They got up and ran around the dam towards the buffalo. The speed at which the lionesses made up the ground was truly amazing. I just loved watching them loping towards the buffalo, their feet like paddles, their eyes totally focussed on their prize. They didnít even bother giving the vehicles a glance. The buffalo had made her way out of the water and had crossed the road. She was now taking refuge in amongst some trees. The one lioness headed straight for her while the other one went around the back.
The lionesses hesitated for a moment, got their bearings and then attacked! It happened so quickly, the strategy of the lionesses simple but effective. The one lioness was a distraction. The buffalo charged at her, the other attacked from behind and jumped on the buffaloís back. Due to her age and lack of strength she had no fight and the lionesses had her on her back in no time. One lioness dealt the death blow, blocking her wind pipe. She had only cried out for a very short time. Before she took her last breath, the other lioness had started feeding from the rump. From start to finish, the buffalo was dead in five minutes.
One of the things that had always troubled me about a buffalo kill was the crying and noise the buffalo made, I have heard stories where the buffalo fights for what seems like an eternity. I was grateful that this was over quickly. The precision of the lionesses was truly amazing.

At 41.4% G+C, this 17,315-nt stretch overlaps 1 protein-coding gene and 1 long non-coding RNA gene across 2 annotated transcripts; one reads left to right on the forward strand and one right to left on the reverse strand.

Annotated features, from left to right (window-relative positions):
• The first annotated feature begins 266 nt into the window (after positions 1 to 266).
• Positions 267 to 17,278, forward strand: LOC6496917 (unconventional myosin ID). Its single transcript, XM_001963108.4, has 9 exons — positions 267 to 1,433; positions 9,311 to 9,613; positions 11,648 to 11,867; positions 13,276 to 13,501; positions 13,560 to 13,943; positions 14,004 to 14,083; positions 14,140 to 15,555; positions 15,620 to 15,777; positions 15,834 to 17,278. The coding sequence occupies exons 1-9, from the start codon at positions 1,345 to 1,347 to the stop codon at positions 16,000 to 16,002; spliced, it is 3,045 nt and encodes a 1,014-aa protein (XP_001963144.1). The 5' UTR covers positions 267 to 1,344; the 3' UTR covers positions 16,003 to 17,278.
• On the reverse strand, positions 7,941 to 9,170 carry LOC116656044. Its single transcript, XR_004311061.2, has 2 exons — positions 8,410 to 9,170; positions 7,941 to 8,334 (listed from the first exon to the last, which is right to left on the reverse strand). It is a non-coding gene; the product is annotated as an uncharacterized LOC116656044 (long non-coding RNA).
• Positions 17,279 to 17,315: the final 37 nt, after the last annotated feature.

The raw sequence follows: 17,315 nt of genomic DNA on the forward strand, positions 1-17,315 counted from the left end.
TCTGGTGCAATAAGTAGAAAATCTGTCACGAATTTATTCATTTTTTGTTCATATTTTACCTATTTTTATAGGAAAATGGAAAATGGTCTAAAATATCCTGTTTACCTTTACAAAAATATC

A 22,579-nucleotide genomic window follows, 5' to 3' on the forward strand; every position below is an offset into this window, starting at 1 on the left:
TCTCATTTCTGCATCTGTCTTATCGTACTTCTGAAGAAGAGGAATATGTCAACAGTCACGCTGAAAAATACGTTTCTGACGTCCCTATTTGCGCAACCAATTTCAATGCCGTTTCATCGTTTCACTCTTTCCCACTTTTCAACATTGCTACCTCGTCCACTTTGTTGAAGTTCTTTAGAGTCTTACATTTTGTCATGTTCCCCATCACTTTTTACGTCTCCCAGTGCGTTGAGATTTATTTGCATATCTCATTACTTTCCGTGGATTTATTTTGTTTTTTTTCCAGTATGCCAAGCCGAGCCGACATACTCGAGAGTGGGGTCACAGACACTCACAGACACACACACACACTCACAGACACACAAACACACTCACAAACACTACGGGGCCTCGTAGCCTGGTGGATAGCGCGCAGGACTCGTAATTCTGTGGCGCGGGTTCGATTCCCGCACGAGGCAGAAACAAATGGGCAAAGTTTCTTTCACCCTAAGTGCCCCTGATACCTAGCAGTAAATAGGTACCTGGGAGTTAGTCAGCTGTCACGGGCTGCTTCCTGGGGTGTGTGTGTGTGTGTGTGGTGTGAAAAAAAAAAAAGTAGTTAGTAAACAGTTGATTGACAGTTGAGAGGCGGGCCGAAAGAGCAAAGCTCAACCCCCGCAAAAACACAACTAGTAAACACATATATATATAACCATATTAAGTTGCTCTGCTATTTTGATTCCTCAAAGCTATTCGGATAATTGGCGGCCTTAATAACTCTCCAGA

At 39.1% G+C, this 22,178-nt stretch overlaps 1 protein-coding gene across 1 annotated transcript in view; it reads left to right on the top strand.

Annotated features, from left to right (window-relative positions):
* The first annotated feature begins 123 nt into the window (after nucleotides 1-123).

The male lion soon appeared on the scene and took his rightful place at the kill. To my further amazement, the lionesses got up after only a few mouthfuls and headed up the embankment and across the road in the direction I had seen them earlier that morning. I had a hunch which proved correct. I told the people next to me that I was sure they were going to fetch the cubs. My instincts proved correct. A few minutes later, the two lionesses were heading back to the kill with six cubs. The affection shown by the cubs towards both lionesses was heart warming, a truly wonderful moment.
It was a day of amazing events. The selflessness of the lionesses towards their cubs was another one. They had only had a few mouthfuls before setting off to fetch their cubs. When they arrived at the kill, they found a grumpy male who didnít want the cubs to interfere with his feeding. But the cubs were tenacious and they were right near the huge canines of the male. He growled a bit but didnít make too much of them being so close. Anyhow, the cubs seemed more intent on playing on the carcass. This pride, the Mazithiís are very successful. They are led by four strong males. They seem to make a kill every two or three days. The dam provides the only water for miles around and there is a constant stream of animals coming to drink.
It had been a truly amazing morning. My patience had paid off. I had witnessed my first kill and had observed the beautiful interaction of a lion pride. The co-operation, the patience and the affection for one another was a lesson I would never forget.
"I am in education. I am Deputy Principal at Hurlyvale Primary School in Edenvale, JHB. I love the bush and the Kruger National Park is a passion of mine. I am an amateur wildlife photographer, it is a hobby I absolutely love." Graeme Mitchley